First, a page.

Insect Repellents and Killer Bees

June 19, 2003

Do Insect Repellents ATTRACT Killer Bees?

Africanized honey bees, better known as "killer bees," are here to stay. These insects can attack with a ferocious punch and they have been blamed for the deaths of several people, dogs, cats and horses. Killer bee attacks can be set off by an animal's smell, breath, motion, color, size, body heat or closeness to a bee colony. Because horses are attacked by killer bees frequently, many horse lovers and veterinarians believe that insect repellents applied to horses may attract killer bees. Some researchers believe that these repellents contain chemical signals that trigger a killer bee attack.

Scientists at the Carl Hayden Bee Research Center (Tucson, AZ) tested the theory that insect repellents attract killer bees. They studied three different repellents:

DEET: a chemical in many insect repellents used by people.

Pyranha: a horse rub that contains citronella, pyrethrins, piperonyl butoxide and other active ingredients.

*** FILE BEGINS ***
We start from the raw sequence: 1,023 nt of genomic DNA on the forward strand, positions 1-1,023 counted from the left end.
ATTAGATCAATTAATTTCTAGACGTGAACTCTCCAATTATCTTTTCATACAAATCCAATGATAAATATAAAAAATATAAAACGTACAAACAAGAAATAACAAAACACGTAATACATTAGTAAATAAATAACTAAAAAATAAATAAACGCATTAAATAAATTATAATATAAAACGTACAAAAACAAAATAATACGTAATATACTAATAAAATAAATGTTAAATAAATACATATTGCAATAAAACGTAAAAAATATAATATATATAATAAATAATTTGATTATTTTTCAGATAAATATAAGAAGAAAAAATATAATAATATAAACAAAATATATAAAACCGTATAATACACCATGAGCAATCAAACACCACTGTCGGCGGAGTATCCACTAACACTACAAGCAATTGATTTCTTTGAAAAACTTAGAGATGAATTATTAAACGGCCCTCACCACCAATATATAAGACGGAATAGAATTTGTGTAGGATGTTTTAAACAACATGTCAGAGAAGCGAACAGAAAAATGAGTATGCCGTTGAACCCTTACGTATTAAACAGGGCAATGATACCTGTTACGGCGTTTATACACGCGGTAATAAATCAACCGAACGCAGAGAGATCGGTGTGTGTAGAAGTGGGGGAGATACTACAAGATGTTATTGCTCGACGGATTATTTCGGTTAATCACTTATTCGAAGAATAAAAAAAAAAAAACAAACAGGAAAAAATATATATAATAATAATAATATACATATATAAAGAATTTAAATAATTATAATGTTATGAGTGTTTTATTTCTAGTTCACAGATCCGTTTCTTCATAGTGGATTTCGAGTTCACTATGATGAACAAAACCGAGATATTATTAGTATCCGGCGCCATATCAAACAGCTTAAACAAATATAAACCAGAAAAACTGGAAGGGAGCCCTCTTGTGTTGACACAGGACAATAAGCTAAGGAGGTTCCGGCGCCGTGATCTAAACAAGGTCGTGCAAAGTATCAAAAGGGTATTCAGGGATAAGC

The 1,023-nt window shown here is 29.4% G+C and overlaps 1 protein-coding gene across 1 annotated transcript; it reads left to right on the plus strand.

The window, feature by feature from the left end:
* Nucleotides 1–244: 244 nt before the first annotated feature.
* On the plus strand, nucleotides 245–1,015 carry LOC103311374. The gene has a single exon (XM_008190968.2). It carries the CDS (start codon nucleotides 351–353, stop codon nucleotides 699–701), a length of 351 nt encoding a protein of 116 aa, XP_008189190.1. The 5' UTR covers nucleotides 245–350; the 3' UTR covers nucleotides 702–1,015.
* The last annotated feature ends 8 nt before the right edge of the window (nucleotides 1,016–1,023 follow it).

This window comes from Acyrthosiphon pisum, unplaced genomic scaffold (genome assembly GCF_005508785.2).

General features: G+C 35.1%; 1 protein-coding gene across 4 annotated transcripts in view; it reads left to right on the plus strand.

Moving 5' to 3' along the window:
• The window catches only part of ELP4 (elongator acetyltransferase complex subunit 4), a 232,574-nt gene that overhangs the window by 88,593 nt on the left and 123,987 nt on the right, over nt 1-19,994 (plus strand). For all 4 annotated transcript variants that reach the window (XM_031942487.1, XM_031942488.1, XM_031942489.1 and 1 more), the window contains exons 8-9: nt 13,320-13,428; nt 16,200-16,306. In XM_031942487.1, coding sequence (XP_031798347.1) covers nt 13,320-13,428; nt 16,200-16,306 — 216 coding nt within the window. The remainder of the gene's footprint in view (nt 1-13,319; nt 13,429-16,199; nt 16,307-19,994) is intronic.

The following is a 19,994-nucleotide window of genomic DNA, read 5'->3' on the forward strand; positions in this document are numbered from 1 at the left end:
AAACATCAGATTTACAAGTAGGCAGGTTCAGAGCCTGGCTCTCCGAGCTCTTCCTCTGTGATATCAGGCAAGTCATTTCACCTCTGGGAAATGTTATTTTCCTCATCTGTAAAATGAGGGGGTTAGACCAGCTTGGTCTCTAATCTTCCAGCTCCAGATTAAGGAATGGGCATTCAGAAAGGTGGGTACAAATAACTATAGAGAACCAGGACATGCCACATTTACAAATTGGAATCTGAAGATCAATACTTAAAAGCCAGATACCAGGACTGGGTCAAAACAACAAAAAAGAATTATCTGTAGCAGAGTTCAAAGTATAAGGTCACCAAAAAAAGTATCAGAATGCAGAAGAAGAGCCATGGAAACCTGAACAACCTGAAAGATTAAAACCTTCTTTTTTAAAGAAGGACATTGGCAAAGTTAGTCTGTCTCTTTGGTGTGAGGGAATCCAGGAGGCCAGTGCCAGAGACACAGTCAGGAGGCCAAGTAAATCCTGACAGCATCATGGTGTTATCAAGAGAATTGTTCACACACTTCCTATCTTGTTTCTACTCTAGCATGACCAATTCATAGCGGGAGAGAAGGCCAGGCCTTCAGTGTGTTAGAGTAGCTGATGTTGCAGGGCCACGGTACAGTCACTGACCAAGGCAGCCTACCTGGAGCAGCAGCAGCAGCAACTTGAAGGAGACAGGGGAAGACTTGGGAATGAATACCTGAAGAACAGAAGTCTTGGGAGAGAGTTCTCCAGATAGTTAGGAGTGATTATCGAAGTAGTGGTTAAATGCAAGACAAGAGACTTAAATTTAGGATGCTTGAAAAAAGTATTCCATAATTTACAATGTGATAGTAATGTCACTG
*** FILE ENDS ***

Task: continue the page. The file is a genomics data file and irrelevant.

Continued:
Repel X: a horse rub that contains pyrethrins, piperonyl butoxide, but no citronella.

The repellents were blown into eight different killer bee colonies. Each test with a repellent also had control test that blew in outside air only. The researchers were careful to hold their breath and move slowly as they attached the blowers to the bee colonies. The number of bee strikes to a target was measured for 110 seconds after the repellents or outside air were blown into a colony.

A Striking Comparison

DEET and Pyranha did not change the behavior of the killer bees: the number of bee strikes after DEET and Pyranha exposure was similar to the number of bee strikes after outside air was used. The number of bee strikes after Repel X exposure, however, was larger than the number of strikes after outside air exposure. Killer bees attacked the target almost twice as often when they were exposed to Repel X compared to when they were exposed to outside air.

It is unclear why Repel X exposure caused the bees to attack. Both Repel X and Pyranha have similar active ingredients. The researchers noticed that Repel X has the odor of "household cleaning agents." Although this odor is not related to the ability of the Repel X to ward off insects, it may be a smell that triggers a killer bee attack.


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